More than 30 kg of plastic, mainly plastic bags, were found in the stomach of the whale that was washed out on the island of Santorini last week. The conducted autopsy showed that the huge mammal died of a gastric shock. The whale was unable to digest or excrete the rubbish through its digestive system. The problem caused peritonitis inflammation in its intestines that led to the animal’s death, local media report.
The dead whale brings back to the spotlight the problem of tonnes of plastic landing into the waters, polluting the environment and leading to death of marine life.
The body of the 9-meter long sperm whale – or Physeter macrocephalus as the scientific name is – was washed ashore on Akrotiri area on the island of Santorini in the Aegean island group of Cyclades on April 10th. The body weighting more than 7 tones was in condition of advanced sepsis.
The whale body was discovered by a local diver who happened to be in the area.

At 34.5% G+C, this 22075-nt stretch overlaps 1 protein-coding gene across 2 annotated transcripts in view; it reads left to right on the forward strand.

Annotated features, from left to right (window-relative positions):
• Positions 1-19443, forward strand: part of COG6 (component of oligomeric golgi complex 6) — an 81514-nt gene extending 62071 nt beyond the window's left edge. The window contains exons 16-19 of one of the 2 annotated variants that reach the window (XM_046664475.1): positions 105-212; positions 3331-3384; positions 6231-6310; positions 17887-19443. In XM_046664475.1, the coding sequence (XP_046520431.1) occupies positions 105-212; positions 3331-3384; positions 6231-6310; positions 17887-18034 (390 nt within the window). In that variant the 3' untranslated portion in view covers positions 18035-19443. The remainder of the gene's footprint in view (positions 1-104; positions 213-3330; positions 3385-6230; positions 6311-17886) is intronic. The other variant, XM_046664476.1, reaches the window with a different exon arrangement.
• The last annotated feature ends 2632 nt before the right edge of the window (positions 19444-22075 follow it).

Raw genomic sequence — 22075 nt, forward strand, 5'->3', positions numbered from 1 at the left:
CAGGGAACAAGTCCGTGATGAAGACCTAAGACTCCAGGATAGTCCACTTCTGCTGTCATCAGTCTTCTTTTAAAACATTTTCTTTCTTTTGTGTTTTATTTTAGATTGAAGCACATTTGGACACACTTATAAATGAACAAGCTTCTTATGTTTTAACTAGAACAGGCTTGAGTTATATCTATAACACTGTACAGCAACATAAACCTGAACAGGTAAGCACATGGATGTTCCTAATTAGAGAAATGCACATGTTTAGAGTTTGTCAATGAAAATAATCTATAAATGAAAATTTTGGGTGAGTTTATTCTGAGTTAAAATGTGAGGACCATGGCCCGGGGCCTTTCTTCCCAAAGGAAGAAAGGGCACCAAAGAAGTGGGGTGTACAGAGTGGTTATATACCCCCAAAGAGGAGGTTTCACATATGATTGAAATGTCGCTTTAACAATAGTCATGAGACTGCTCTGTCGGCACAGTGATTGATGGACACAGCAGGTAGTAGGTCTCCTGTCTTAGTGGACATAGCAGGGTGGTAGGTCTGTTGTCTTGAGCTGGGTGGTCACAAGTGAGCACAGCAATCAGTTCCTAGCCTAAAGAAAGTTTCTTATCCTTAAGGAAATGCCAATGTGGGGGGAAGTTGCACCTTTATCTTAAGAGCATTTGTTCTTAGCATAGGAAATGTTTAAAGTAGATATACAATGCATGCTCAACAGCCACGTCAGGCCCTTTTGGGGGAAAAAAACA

Two days later, the carcass was removed with the help of a small local ferry and a crane. The operation was difficult as the heavy body was at risk of dissolving due to the heavy weight and the advanced decay.
Part of the body was buried, the rest was taken for autopsy to determine the causes of the death.
Depending on the whales size, social structure, environment, species and type (baleen or toothed) whale diet can change drastically from small aquatic life forms such as fish, shrimp, larvae, plankton, crabs, krill and squid to large marine mammals such as sea lions, walruses and others.
One common technique marine mammals use is known as filter feeding in which these large animals swim around with their mouths open and filter food through their baleen bristles.
The baleen bristles act like a filter by allowing water to escape while being packed tightly enough to prevent their prey from getting out.
Some whales like the grey whales consistently eat from the bottom of the ocean.
Whales can be poisoned by swallowing litter, such as plastic bags.